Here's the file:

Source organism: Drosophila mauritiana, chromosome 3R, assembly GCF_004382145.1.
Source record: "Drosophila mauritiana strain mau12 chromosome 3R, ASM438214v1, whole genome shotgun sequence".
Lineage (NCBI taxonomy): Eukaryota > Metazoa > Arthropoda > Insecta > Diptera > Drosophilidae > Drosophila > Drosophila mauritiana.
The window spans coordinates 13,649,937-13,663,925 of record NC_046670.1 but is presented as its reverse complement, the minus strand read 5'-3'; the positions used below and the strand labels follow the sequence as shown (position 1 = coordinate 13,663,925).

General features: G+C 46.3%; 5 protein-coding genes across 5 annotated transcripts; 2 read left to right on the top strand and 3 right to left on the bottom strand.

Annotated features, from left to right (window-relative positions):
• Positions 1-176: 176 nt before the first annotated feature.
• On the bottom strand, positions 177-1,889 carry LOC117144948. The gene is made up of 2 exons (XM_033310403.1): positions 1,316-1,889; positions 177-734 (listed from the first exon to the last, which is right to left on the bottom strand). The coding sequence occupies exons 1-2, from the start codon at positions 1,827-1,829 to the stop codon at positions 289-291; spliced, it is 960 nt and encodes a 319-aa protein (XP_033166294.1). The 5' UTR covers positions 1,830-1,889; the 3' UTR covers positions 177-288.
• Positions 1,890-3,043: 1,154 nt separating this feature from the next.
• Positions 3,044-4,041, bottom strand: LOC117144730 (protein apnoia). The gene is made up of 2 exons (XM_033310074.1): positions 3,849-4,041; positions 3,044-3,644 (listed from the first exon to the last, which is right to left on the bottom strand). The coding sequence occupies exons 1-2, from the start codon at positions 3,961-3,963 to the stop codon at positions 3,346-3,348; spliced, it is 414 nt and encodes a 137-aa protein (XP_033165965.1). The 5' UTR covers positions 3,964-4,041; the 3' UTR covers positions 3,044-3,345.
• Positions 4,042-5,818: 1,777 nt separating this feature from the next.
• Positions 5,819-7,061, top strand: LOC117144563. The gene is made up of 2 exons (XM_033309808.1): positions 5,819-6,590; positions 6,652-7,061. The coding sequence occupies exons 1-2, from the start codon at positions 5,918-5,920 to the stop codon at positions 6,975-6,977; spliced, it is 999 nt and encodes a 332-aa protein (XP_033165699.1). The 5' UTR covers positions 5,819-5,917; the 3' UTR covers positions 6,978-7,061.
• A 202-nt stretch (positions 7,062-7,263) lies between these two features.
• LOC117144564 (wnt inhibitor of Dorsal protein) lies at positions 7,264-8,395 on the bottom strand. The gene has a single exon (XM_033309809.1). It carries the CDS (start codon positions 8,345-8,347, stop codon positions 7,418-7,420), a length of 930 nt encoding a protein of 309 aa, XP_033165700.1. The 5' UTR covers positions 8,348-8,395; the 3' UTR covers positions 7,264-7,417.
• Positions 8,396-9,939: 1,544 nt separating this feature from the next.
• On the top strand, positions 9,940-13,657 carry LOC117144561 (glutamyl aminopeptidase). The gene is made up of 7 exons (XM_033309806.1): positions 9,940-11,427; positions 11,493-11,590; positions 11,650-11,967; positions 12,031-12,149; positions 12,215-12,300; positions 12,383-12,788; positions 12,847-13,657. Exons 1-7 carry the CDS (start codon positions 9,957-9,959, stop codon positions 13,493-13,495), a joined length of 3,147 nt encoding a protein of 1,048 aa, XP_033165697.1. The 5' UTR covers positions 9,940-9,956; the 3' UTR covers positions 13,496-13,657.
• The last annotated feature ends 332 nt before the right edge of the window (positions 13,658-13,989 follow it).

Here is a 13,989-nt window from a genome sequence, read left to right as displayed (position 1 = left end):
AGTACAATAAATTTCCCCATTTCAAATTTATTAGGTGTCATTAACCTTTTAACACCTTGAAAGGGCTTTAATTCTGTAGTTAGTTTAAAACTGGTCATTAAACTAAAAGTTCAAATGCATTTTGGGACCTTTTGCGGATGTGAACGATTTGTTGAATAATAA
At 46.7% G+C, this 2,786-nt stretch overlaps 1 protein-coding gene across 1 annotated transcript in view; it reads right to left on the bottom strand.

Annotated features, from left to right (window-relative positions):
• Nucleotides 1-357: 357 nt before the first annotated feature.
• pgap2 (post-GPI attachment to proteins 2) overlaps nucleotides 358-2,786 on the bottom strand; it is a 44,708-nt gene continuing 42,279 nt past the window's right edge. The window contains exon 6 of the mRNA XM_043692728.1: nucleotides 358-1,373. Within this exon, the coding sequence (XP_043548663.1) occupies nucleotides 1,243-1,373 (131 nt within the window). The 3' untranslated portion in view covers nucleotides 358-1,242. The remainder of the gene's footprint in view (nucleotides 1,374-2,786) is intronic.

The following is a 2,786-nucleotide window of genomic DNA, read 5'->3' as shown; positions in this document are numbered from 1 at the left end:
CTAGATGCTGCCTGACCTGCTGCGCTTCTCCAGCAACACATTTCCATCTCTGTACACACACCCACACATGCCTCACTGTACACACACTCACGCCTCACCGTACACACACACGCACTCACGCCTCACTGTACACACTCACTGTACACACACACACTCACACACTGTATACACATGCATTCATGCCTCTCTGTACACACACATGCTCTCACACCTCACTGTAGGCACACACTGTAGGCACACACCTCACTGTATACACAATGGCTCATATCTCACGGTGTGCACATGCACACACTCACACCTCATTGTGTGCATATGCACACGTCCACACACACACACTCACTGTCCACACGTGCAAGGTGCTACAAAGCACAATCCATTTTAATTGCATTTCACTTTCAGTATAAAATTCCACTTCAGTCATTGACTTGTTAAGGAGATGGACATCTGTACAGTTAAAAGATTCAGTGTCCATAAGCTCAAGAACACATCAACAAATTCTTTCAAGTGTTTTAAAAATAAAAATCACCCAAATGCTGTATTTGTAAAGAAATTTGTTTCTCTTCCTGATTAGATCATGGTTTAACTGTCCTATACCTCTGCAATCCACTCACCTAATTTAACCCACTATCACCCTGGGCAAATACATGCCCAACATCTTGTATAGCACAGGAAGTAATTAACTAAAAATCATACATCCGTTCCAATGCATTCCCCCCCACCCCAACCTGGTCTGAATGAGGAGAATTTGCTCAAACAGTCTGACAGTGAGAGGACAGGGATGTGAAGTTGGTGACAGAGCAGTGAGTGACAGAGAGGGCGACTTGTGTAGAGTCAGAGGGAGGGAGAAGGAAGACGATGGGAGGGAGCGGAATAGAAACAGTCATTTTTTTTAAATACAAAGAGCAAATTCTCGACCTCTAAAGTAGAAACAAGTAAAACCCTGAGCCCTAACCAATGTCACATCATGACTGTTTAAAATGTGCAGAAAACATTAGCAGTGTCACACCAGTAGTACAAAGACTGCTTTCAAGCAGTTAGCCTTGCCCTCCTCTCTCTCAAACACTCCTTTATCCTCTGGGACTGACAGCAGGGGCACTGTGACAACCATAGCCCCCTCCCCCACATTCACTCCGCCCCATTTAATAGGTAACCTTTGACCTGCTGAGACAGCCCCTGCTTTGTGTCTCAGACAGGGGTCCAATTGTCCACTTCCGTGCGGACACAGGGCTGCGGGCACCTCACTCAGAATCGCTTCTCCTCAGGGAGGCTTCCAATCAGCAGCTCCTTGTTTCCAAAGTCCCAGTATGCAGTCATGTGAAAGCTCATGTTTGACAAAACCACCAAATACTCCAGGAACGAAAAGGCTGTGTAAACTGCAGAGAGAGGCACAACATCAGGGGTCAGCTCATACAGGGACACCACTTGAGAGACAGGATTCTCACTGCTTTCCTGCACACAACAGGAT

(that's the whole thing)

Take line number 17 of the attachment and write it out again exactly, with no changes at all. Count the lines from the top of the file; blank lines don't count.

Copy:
• The last annotated feature ends 332 nt before the right edge of the window (positions 13,658-13,989 follow it).